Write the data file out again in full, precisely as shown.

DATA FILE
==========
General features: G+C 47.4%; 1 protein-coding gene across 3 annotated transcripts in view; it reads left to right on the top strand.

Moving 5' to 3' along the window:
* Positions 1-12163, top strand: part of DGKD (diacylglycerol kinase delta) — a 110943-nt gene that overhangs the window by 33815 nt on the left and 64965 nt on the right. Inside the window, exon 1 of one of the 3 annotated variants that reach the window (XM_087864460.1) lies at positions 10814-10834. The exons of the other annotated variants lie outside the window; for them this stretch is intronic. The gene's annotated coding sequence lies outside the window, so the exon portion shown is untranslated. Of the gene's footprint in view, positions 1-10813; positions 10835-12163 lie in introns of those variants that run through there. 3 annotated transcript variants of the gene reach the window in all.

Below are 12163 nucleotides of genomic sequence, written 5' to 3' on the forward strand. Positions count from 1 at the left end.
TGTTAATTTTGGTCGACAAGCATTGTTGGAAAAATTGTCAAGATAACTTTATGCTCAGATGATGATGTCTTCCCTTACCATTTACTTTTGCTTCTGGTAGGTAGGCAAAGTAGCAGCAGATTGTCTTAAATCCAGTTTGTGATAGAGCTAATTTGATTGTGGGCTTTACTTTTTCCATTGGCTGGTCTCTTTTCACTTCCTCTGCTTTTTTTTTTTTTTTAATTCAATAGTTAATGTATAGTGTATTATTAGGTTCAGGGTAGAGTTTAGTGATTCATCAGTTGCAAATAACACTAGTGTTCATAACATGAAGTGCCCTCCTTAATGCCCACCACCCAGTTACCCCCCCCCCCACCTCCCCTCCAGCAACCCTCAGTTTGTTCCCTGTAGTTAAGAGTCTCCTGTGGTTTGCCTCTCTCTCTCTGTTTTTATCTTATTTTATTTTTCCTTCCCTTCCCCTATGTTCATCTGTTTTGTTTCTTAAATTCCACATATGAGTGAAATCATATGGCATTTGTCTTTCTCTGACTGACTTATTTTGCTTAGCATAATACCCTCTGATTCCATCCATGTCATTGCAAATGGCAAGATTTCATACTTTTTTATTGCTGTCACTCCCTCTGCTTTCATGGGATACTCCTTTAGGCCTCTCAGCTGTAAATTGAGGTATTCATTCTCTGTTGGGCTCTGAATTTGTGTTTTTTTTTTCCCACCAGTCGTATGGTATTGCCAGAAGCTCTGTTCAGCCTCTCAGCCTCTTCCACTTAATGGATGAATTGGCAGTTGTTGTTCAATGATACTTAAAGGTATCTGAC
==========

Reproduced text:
General features: G+C 47.4%; 1 protein-coding gene across 3 annotated transcripts in view; it reads left to right on the top strand.

Moving 5' to 3' along the window:
* Positions 1-12163, top strand: part of DGKD (diacylglycerol kinase delta) — a 110943-nt gene that overhangs the window by 33815 nt on the left and 64965 nt on the right. Inside the window, exon 1 of one of the 3 annotated variants that reach the window (XM_087864460.1) lies at positions 10814-10834. The exons of the other annotated variants lie outside the window; for them this stretch is intronic. The gene's annotated coding sequence lies outside the window, so the exon portion shown is untranslated. Of the gene's footprint in view, positions 1-10813; positions 10835-12163 lie in introns of those variants that run through there. 3 annotated transcript variants of the gene reach the window in all.

Below are 12163 nucleotides of genomic sequence, written 5' to 3' on the forward strand. Positions count from 1 at the left end.
TGTTAATTTTGGTCGACAAGCATTGTTGGAAAAATTGTCAAGATAACTTTATGCTCAGATGATGATGTCTTCCCTTACCATTTACTTTTGCTTCTGGTAGGTAGGCAAAGTAGCAGCAGATTGTCTTAAATCCAGTTTGTGATAGAGCTAATTTGATTGTGGGCTTTACTTTTTCCATTGGCTGGTCTCTTTTCACTTCCTCTGCTTTTTTTTTTTTTTTAATTCAATAGTTAATGTATAGTGTATTATTAGGTTCAGGGTAGAGTTTAGTGATTCATCAGTTGCAAATAACACTAGTGTTCATAACATGAAGTGCCCTCCTTAATGCCCACCACCCAGTTACCCCCCCCCCCACCTCCCCTCCAGCAACCCTCAGTTTGTTCCCTGTAGTTAAGAGTCTCCTGTGGTTTGCCTCTCTCTCTCTGTTTTTATCTTATTTTATTTTTCCTTCCCTTCCCCTATGTTCATCTGTTTTGTTTCTTAAATTCCACATATGAGTGAAATCATATGGCATTTGTCTTTCTCTGACTGACTTATTTTGCTTAGCATAATACCCTCTGATTCCATCCATGTCATTGCAAATGGCAAGATTTCATACTTTTTTATTGCTGTCACTCCCTCTGCTTTCATGGGATACTCCTTTAGGCCTCTCAGCTGTAAATTGAGGTATTCATTCTCTGTTGGGCTCTGAATTTGTGTTTTTTTTTTCCCACCAGTCGTATGGTATTGCCAGAAGCTCTGTTCAGCCTCTCAGCCTCTTCCACTTAATGGATGAATTGGCAGTTGTTGTTCAATGATACTTAAAGGTATCTGAC